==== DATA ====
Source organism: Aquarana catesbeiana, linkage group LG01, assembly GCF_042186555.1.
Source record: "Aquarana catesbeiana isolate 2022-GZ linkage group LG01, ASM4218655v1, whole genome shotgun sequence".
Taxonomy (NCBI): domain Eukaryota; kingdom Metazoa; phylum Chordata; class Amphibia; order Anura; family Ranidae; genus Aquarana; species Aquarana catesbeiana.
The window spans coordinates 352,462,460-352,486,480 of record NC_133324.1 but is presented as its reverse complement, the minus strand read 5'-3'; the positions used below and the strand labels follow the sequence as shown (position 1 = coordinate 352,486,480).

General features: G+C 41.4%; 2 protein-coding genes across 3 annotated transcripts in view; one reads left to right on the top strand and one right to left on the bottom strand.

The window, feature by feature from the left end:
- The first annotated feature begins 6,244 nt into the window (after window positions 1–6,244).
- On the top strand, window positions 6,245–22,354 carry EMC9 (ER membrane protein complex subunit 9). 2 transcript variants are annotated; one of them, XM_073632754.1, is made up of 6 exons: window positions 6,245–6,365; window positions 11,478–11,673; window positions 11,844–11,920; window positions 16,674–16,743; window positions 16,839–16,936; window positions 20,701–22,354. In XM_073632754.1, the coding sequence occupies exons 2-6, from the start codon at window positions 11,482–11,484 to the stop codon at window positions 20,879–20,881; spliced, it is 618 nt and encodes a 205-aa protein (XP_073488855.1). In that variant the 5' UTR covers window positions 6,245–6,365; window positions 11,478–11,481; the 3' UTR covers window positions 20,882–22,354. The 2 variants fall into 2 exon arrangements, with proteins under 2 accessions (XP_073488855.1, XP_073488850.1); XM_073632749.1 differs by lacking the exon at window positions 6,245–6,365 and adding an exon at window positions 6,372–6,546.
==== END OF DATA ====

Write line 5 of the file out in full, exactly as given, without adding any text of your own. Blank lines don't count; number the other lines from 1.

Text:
General features: G+C 41.4%; 2 protein-coding genes across 3 annotated transcripts in view; one reads left to right on the top strand and one right to left on the bottom strand.